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Obeying the Lord’s command, Samuel arrived at the house of Jesse and began to thoroughly look over Jesse’s sons to see which one the Lord had chosen to be king.

 

First Samuel 16:6 says, “And it came to pass, when they were come, that he looked on Eliab, and said, Surely the Lord’s anointed is before him.” Eliab was the oldest son of Jesse, or David’s oldest brother. Outwardly he looked similar to Saul; he was tall and handsome, and his countenance was impressive. Although Samuel had just chosen a handsome man who turned out to be a failure, it appears that he was still tempted to be lured in the direction of good-looking flesh and repeat the same mistake he had made with Saul.     

 

 One of the greatest challenges for us in leadership is to not be led by what we see!    

 

One of the greatest challenges for us in leadership is to not be led by what we see! Everything that glitters is not gold, and some of the finest diamonds in the world are buried under rock. We must ask the Spirit of God to give us special discernment that we might see by the Spirit who has the right inward makings to be a leader.

 

Neither can we be moved by need. Just because we have an empty position doesn’t mean we have to immediately find someone to fill it. Whenever we move hastily, we usually make our worst choices. It’s better to wait and be temporarily inconvenienced than to install a wrong person into a position and then later have to figure out a way to remove him. If we will wait on the Lord to direct us, He will bring us the right person.   

 

Most of the leadership mistakes I’ve personally made have occurred because I was moved by need rather than by the Spirit of God.    

 

Most of the leadership mistakes I’ve personally made have occurred because I was moved by need rather than by the Spirit of God. It doesn’t take many of these kinds of mistakes (which, by the way, are often expensive even in terms of money) to learn not to do it again.

 

Before Samuel repeated this mistake again, the Spirit of God stopped Samuel and spoke to him: “…Look not on his countenance, or on the height of his stature; because I have refused him: for the Lord seeth not as man seeth; for man looketh on the outward appearance, but the Lord looketh on the heart” (1 Samuel 16:7).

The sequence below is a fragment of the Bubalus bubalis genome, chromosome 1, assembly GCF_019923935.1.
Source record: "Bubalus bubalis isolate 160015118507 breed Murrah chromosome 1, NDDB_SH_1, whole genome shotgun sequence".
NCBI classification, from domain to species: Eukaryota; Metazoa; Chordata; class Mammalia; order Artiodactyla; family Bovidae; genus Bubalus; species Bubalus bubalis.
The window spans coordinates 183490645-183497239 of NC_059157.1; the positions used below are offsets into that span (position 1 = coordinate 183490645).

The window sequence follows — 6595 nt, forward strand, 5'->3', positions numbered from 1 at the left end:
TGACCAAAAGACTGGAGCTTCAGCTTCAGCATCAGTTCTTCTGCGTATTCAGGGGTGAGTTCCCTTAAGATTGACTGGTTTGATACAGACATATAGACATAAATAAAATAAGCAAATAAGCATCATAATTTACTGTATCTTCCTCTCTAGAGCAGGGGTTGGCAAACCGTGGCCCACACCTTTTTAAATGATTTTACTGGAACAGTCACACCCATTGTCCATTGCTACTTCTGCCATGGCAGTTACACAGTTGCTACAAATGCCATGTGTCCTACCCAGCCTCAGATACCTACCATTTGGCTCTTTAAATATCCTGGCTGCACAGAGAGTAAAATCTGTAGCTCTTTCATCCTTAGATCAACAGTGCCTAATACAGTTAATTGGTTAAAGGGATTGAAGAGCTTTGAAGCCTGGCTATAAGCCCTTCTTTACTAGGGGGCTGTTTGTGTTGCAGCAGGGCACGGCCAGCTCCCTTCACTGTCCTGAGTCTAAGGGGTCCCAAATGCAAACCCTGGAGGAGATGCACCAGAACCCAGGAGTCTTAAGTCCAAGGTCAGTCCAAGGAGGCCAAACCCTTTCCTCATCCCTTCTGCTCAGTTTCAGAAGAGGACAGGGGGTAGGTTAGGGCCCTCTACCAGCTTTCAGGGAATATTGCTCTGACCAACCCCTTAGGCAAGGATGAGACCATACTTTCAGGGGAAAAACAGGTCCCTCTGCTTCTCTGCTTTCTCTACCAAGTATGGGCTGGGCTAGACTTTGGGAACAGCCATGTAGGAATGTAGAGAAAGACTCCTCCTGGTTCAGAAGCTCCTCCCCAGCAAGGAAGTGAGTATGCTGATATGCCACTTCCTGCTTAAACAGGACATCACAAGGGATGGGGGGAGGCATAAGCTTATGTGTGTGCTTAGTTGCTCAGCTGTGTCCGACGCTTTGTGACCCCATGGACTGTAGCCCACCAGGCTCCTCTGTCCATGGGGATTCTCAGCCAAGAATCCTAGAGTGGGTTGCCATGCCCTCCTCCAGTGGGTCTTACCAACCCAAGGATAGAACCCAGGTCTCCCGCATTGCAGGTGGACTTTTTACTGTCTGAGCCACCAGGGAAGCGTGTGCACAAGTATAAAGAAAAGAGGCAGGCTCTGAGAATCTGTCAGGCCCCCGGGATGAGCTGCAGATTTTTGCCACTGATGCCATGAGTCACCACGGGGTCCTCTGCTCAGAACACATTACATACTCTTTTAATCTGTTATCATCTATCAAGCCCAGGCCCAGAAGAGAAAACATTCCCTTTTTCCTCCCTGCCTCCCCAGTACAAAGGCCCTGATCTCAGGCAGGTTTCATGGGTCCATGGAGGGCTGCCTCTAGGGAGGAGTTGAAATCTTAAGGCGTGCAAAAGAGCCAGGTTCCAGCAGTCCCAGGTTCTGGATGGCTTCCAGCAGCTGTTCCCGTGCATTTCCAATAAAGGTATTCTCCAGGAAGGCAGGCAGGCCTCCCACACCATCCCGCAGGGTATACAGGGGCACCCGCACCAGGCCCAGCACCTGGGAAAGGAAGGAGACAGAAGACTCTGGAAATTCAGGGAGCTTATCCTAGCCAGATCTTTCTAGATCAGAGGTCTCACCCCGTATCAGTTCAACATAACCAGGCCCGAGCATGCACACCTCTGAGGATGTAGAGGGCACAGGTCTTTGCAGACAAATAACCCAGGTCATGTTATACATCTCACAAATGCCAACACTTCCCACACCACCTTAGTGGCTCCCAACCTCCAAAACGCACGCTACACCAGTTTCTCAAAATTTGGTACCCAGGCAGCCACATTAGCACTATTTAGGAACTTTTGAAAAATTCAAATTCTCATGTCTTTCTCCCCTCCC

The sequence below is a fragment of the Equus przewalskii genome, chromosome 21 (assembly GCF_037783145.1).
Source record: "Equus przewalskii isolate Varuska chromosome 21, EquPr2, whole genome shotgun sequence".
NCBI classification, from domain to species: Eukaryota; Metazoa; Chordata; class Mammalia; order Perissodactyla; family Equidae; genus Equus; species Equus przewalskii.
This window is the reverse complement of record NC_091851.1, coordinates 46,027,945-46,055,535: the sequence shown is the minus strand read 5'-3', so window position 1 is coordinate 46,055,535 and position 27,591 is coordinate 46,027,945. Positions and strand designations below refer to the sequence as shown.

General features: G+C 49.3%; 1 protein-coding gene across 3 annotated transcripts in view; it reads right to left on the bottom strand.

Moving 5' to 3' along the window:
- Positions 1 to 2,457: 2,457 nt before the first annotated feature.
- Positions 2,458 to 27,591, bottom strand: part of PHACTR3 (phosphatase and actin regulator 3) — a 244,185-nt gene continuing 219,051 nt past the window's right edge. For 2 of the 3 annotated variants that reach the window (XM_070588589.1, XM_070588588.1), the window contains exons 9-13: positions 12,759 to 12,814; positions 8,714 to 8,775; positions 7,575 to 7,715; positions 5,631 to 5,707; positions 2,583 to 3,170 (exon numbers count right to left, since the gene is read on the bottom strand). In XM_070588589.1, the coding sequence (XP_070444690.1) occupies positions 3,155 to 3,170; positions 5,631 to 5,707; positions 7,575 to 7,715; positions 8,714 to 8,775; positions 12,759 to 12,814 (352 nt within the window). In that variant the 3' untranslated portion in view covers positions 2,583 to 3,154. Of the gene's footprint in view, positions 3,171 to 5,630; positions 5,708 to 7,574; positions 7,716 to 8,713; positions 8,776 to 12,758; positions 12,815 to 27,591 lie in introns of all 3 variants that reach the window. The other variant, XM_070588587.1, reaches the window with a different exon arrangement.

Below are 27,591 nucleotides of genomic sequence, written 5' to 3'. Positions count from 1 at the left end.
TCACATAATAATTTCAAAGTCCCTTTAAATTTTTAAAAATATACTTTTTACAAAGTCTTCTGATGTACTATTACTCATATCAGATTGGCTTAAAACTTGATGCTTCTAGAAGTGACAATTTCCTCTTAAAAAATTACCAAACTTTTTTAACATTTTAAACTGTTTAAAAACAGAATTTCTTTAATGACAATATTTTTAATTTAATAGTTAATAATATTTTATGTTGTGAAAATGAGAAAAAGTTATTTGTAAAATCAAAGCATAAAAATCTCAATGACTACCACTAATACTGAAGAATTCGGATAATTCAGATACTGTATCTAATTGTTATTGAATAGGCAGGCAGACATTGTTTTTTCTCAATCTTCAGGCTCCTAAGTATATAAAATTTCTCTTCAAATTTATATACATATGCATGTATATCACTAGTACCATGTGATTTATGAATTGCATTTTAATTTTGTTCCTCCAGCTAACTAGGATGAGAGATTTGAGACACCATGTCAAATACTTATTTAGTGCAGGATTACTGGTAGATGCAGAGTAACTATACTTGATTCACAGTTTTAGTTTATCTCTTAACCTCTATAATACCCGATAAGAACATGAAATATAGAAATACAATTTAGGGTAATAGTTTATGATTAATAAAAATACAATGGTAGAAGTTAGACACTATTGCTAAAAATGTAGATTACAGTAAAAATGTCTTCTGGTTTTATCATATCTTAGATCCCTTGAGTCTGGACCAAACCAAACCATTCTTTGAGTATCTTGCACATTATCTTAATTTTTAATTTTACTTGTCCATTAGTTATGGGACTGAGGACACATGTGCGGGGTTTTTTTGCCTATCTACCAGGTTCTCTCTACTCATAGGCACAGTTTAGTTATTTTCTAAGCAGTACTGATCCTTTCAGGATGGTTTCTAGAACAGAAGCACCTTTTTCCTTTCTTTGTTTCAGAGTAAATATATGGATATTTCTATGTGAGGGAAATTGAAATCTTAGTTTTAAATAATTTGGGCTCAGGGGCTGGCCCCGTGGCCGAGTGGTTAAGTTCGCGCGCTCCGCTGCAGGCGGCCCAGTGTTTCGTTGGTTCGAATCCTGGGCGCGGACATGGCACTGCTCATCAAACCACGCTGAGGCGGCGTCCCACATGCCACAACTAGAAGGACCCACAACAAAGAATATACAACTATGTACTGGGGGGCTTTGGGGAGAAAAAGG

One by one, the sons of Jesse passed before Samuel for his inspection. Seven sons passed before Samuel, but none of them were chosen of the Lord to be king. At last, Samuel asked, “…Are here all thy children? And he said, There remaineth yet the youngest, and, behold, he keepeth the sheep. And Samuel said unto Jesse, Send and fetch him…” (1 Samuel 16:11).

 

No one in the family thought David could be a candidate for king. He was too young. He had too little experience. He was just a small boy, not really even worthy of consideration. He was barely past the age of puberty — certainly not old enough to be used by God!

 

But First Samuel 16:12,13 goes on to say, “And he sent, and brought him in. Now he was ruddy, and withal of a beautiful countenance, and goodly to look to. And the Lord said, Arise, anoint him: for this is he. Then Samuel took the horn of oil, and anointed him in the midst of his brethren: and the Spirit of the Lord came upon David from that day forward. So Samuel rose up, and went to Ramah.”

 

No one would have expected that David was the Lord’s candidate. Yet this young man was precisely whom the Lord chose. The difference between David and Saul was that David had a teachable heart, and Saul did not.     

 

The day you refuse to keep growing and developing is the day you choose to let another take your place.    

 

This is a make-or-break issue when you are a leader or someone who aspires to a leadership position.

 

The day you refuse to keep growing and developing is the day you choose to let another take your place. 

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